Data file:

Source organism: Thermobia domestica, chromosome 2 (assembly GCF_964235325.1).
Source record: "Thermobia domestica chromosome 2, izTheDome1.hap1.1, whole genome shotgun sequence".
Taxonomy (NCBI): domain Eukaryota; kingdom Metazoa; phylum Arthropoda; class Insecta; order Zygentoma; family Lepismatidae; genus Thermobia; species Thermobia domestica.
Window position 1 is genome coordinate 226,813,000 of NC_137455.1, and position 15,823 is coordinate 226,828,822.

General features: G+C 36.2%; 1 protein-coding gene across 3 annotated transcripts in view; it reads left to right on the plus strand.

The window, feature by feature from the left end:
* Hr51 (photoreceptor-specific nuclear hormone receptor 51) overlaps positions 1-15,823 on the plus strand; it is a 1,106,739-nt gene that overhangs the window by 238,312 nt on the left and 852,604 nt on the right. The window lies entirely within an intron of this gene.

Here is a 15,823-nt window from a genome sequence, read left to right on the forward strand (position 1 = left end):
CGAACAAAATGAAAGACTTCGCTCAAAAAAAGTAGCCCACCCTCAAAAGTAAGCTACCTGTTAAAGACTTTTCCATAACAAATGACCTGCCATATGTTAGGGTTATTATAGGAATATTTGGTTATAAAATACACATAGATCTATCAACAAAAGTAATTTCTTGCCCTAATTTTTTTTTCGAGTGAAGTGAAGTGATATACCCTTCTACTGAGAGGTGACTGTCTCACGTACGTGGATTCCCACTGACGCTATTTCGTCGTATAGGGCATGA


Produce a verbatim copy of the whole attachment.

Source organism: Thermobia domestica, chromosome 2 (assembly GCF_964235325.1).
Source record: "Thermobia domestica chromosome 2, izTheDome1.hap1.1, whole genome shotgun sequence".
Taxonomy (NCBI): domain Eukaryota; kingdom Metazoa; phylum Arthropoda; class Insecta; order Zygentoma; family Lepismatidae; genus Thermobia; species Thermobia domestica.
Window position 1 is genome coordinate 226,813,000 of NC_137455.1, and position 15,823 is coordinate 226,828,822.

General features: G+C 36.2%; 1 protein-coding gene across 3 annotated transcripts in view; it reads left to right on the plus strand.

The window, feature by feature from the left end:
* Hr51 (photoreceptor-specific nuclear hormone receptor 51) overlaps positions 1-15,823 on the plus strand; it is a 1,106,739-nt gene that overhangs the window by 238,312 nt on the left and 852,604 nt on the right. The window lies entirely within an intron of this gene.

Here is a 15,823-nt window from a genome sequence, read left to right on the forward strand (position 1 = left end):
CGAACAAAATGAAAGACTTCGCTCAAAAAAAGTAGCCCACCCTCAAAAGTAAGCTACCTGTTAAAGACTTTTCCATAACAAATGACCTGCCATATGTTAGGGTTATTATAGGAATATTTGGTTATAAAATACACATAGATCTATCAACAAAAGTAATTTCTTGCCCTAATTTTTTTTTCGAGTGAAGTGAAGTGATATACCCTTCTACTGAGAGGTGACTGTCTCACGTACGTGGATTCCCACTGACGCTATTTCGTCGTATAGGGCATGA